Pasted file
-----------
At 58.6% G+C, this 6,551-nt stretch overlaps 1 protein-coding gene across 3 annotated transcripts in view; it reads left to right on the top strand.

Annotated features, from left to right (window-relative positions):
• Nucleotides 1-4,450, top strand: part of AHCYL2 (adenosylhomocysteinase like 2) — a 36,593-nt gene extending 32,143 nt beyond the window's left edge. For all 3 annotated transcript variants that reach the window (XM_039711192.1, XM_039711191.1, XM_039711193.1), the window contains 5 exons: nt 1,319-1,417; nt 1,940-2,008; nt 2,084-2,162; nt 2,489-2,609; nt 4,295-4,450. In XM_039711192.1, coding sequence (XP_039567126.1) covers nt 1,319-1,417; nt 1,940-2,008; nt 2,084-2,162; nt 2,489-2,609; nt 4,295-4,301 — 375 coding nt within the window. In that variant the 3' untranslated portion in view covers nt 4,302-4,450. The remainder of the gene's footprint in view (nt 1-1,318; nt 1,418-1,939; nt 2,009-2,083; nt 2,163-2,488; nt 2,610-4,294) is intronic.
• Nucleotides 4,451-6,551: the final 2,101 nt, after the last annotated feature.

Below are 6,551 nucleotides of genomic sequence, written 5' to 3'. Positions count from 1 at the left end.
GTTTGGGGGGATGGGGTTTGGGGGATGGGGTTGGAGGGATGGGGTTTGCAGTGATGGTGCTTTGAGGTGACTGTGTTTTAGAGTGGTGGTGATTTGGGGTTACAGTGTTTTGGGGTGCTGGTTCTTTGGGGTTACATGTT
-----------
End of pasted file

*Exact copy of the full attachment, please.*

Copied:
At 58.6% G+C, this 6,551-nt stretch overlaps 1 protein-coding gene across 3 annotated transcripts in view; it reads left to right on the top strand.

Annotated features, from left to right (window-relative positions):
• Nucleotides 1-4,450, top strand: part of AHCYL2 (adenosylhomocysteinase like 2) — a 36,593-nt gene extending 32,143 nt beyond the window's left edge. For all 3 annotated transcript variants that reach the window (XM_039711192.1, XM_039711191.1, XM_039711193.1), the window contains 5 exons: nt 1,319-1,417; nt 1,940-2,008; nt 2,084-2,162; nt 2,489-2,609; nt 4,295-4,450. In XM_039711192.1, coding sequence (XP_039567126.1) covers nt 1,319-1,417; nt 1,940-2,008; nt 2,084-2,162; nt 2,489-2,609; nt 4,295-4,301 — 375 coding nt within the window. In that variant the 3' untranslated portion in view covers nt 4,302-4,450. The remainder of the gene's footprint in view (nt 1-1,318; nt 1,418-1,939; nt 2,009-2,083; nt 2,163-2,488; nt 2,610-4,294) is intronic.
• Nucleotides 4,451-6,551: the final 2,101 nt, after the last annotated feature.

Below are 6,551 nucleotides of genomic sequence, written 5' to 3'. Positions count from 1 at the left end.
GTTTGGGGGGATGGGGTTTGGGGGATGGGGTTGGAGGGATGGGGTTTGCAGTGATGGTGCTTTGAGGTGACTGTGTTTTAGAGTGGTGGTGATTTGGGGTTACAGTGTTTTGGGGTGCTGGTTCTTTGGGGTTACATGTT